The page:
Buying and selling your house is not as simple as perhaps it used to be, with less fluidity in the housing market in general and a tightening of the mortgage lending rules, so you need to be savvy in order to get the best deal and be able to move when you want to.
Here is look at how to get the best deal when buying and selling, and an insight into some other alternatives to consider if you want to move on from your existing home.
Part of the property chain
If you already own a property, then you will invariably become involved in a property chain that could easily involve the house you are selling as well as the one you are intending on buying.
This prompts the question as to whether you should consider selling your home before attempting to buy a new one?
The short answer is that selling and completing before you buy again has risks attached to the idea, but it does also have its advantages too.
If you do manage to sell and complete on your existing home before finding your next property, it does put you in a stronger position when buying. This is because most sellers would give preference to someone who is not in a chain and has cash in the bank. This advantageous position might also help you negotiate a better price in return for a quick exchange and completion.
The obvious disadvantage is that you need somewhere to live when you sell your home, so you may have to end up renting for a while, which can work out to be quite expensive over time.
Consider part exchange
If you are interested in buying a new property, the builder might be offering a part-exchange scheme to help you complete quickly.
How does part exchange work?
The basic principle of part exchange is that allows you the opportunity to trade in your existing home as a part payment against the price of a new build property being sold by the developer.
The obvious advantage is that you are spared the hassle of having to sell your home yourself and all the related costs that go with that, such as estate agents fees.
You will generally find that many of the major house builders will offer part exchange at the majority of their new developments and a typical percentage would be something like 20% of their housing stock is sold in this way.
The idea of part exchange and a quick hassle-free move is very appealing to many, but you do have to be wary of the terms of the deal and whether the amount they are offering you is a fair price.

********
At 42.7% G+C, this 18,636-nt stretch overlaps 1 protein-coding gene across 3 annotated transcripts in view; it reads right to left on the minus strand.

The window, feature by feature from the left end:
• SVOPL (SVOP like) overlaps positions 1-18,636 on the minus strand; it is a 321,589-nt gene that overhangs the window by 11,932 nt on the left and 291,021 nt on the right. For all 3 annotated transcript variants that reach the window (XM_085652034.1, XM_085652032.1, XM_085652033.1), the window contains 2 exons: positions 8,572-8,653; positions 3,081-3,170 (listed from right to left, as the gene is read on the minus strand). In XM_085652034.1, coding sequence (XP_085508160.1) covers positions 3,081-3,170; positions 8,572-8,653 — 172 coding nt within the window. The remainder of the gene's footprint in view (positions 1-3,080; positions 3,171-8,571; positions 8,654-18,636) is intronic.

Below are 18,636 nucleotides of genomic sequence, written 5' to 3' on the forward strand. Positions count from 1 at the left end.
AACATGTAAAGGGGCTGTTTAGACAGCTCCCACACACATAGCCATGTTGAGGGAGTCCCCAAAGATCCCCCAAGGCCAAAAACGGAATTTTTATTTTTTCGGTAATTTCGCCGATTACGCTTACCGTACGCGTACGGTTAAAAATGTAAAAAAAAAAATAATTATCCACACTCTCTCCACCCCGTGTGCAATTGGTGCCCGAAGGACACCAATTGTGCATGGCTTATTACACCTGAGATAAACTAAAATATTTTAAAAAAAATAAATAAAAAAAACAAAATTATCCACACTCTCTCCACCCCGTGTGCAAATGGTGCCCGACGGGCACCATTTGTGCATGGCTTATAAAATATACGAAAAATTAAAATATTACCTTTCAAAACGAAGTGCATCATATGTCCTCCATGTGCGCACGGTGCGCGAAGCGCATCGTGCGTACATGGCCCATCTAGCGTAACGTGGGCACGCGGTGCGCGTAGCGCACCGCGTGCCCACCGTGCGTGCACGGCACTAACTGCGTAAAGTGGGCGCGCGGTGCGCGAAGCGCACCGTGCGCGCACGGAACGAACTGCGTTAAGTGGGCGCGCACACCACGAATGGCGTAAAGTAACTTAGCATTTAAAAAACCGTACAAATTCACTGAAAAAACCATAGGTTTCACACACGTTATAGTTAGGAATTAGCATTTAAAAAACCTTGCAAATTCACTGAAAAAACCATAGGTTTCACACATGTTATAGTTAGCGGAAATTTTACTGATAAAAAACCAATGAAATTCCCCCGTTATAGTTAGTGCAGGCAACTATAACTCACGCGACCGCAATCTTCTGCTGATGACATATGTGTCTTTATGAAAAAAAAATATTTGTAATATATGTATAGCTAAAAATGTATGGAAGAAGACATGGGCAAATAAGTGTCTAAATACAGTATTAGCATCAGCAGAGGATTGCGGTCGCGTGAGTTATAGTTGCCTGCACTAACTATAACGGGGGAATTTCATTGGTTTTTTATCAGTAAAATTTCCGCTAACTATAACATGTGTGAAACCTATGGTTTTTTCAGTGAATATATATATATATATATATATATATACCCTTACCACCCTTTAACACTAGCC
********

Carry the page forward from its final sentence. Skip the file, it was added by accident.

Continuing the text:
You should probably work on the basis that the developer or builder is expecting as much out of the deal as you are, which means they may not offer you as much you hoped for on your existing property, and they will expect you to buy a property that is more expensive than your current home, so there is a profit margin in there too.
Most of these part exchange deals are based on two independent valuations of your existing property, which are carried out for the benefit of the developer. Based on the figures given to them, they will decide whether to make you an offer or decline to proceed if the figures don’t add up for them.
Taking a lower price
You should always consider getting your own valuation before accepting an offer from the developer, so that you know what your property is worth and whether their offer is a fair price.
There are circumstances where you might feel that it is worth taking a lower price in order to allow you to move quickly. It could be that you need to relocate to a new area for work or schooling and can’t wait to sell your home in the normal way.
Weigh up the pros and cons and get all the facts and valuations before agreeing to any part exchange deal, but certainly don’t dismiss the idea if it works for you and your circumstances.
If you are not buying a new property and want to make an offer on an older house, there are a few simple rules that you should try to work to.
Do your research on the area and comparable house prices by checking property websites for historical sales data.
Don’t go in too high with your first offer, as it won’t leave much room for manoeuvre afterwards and don’t go in too low, as this will probably antagonise the seller and might make them think you are not a serious buyer.
Also, try to sell your position if it is strong, such as having no chain or being a cash buyer, as this might make the difference and help you get the property you want.
Bryan Faircloth is a finance consultant. He likes to share his insights on financing real estate and other investment topics. His articles appear on many finance blogs.
Mike Carlson says
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